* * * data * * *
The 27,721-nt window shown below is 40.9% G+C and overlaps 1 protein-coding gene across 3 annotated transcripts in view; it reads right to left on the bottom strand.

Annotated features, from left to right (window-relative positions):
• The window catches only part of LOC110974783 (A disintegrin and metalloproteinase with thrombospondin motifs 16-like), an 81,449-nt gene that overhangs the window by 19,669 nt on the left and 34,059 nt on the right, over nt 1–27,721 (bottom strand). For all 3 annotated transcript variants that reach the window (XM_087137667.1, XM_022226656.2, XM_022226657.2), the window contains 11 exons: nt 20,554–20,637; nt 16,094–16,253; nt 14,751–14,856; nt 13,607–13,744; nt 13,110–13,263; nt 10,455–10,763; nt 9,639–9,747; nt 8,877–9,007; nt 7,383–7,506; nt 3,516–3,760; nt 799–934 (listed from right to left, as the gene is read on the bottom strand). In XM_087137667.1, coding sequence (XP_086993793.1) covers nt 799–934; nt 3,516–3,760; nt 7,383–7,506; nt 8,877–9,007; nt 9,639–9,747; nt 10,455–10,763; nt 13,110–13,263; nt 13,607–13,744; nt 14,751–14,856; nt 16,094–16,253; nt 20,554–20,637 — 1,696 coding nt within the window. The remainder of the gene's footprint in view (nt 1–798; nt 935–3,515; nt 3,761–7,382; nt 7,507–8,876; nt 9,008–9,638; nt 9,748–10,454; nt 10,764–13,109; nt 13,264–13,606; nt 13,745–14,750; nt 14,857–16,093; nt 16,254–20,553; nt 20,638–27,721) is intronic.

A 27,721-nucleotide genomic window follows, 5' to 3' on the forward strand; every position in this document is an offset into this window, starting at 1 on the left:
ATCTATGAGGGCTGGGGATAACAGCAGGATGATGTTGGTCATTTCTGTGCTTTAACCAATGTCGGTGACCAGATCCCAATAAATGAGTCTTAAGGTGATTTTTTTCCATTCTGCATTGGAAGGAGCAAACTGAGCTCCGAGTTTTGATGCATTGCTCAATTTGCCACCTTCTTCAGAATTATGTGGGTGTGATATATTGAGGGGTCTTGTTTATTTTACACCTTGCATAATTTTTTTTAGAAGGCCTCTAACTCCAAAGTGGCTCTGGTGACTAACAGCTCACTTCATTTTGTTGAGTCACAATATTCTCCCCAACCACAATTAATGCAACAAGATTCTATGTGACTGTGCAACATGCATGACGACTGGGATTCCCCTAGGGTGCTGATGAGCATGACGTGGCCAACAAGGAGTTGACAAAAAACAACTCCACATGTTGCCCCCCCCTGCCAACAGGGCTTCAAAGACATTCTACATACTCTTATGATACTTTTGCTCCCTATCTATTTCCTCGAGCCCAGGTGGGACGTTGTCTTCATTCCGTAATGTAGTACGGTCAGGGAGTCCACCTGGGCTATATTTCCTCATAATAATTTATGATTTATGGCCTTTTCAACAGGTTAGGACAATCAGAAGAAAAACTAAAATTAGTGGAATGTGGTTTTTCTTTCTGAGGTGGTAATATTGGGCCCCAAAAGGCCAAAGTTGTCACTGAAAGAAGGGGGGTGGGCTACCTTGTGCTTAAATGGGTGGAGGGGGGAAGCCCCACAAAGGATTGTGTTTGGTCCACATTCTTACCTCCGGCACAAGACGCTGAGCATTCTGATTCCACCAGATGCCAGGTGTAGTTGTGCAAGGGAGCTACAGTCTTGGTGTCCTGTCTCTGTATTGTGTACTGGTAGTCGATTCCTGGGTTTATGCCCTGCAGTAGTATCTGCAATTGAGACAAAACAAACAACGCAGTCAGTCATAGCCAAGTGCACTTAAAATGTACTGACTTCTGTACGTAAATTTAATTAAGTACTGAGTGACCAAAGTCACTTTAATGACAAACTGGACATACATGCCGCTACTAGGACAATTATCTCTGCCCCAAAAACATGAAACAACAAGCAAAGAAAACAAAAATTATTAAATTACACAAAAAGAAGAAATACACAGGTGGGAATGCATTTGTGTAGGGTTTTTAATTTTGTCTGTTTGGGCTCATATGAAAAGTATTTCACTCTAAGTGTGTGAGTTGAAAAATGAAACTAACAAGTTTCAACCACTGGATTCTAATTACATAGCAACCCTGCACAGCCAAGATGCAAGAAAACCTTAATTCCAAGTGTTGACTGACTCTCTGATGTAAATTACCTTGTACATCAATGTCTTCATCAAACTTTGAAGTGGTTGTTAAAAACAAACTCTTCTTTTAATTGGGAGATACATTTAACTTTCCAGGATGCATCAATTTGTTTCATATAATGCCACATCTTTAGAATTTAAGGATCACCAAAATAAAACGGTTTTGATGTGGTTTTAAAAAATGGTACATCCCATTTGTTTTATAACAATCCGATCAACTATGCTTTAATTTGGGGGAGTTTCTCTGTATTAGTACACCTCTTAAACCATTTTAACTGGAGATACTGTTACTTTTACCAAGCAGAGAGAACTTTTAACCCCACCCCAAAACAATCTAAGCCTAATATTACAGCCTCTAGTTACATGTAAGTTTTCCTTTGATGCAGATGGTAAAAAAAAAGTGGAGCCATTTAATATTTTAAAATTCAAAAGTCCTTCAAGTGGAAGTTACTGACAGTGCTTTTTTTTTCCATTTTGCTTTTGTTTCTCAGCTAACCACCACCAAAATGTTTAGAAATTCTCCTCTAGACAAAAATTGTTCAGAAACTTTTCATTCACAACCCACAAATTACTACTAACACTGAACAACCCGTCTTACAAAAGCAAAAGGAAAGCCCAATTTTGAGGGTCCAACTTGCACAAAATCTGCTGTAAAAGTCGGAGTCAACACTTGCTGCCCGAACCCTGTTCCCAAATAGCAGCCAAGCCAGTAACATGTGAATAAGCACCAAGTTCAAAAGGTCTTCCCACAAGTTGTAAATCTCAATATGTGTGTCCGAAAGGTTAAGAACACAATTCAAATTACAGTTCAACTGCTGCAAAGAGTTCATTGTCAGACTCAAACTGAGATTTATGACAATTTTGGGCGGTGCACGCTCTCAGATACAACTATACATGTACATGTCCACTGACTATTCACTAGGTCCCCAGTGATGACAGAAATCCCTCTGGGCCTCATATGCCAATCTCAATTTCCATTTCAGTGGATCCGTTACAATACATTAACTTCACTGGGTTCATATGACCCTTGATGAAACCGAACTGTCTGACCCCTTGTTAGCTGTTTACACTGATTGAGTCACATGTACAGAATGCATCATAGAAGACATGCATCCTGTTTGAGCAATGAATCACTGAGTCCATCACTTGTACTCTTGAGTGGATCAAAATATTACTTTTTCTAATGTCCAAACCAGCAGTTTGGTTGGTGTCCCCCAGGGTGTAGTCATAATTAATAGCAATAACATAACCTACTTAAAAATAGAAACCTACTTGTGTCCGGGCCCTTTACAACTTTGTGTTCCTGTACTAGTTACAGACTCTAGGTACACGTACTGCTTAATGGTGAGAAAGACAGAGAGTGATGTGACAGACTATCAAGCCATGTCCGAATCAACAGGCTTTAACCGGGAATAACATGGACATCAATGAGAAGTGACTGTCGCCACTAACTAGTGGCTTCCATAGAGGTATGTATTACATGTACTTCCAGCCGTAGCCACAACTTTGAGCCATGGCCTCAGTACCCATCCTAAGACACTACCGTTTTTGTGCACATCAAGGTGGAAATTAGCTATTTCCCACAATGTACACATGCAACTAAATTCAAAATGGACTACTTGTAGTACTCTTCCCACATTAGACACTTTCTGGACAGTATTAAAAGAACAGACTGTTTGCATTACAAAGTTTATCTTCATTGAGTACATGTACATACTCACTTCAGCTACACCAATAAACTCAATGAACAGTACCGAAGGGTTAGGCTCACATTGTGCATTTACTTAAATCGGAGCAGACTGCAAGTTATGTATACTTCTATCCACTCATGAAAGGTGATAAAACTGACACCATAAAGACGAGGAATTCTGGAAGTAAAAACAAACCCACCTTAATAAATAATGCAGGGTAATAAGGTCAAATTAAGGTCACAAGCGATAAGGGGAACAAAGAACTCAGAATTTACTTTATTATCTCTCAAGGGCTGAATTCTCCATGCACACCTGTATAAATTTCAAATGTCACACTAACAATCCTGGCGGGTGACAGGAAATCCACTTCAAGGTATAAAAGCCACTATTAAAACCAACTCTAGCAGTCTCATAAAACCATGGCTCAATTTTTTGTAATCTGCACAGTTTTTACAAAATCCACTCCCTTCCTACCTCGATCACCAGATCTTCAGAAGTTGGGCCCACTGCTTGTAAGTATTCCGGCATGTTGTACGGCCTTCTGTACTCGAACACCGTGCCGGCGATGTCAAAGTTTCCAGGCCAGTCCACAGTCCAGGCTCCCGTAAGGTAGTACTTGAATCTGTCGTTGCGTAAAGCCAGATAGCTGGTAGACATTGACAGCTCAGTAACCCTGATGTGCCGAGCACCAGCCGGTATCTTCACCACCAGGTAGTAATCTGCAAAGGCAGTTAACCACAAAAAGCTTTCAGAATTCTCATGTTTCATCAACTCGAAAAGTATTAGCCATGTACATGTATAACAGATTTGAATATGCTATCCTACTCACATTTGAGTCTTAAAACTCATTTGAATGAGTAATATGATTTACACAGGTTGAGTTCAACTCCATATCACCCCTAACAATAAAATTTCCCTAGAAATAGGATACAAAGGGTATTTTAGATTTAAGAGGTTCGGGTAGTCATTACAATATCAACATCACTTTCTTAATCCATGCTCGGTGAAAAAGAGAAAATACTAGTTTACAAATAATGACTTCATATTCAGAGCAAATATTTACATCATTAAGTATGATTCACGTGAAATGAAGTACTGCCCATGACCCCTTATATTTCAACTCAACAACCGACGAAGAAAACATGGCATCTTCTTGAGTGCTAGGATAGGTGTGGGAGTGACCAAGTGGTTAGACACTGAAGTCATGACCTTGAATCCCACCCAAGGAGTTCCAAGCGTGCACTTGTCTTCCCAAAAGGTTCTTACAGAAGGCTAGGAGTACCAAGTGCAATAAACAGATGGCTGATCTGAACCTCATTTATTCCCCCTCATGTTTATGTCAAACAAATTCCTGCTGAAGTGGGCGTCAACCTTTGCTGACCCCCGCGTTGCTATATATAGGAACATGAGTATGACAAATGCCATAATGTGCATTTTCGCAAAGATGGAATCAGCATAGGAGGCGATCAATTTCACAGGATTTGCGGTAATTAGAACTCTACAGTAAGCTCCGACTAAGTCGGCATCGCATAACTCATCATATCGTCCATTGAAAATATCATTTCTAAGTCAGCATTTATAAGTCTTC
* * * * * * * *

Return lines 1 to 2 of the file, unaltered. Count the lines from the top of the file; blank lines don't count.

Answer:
The 27,721-nt window shown below is 40.9% G+C and overlaps 1 protein-coding gene across 3 annotated transcripts in view; it reads right to left on the bottom strand.

Annotated features, from left to right (window-relative positions):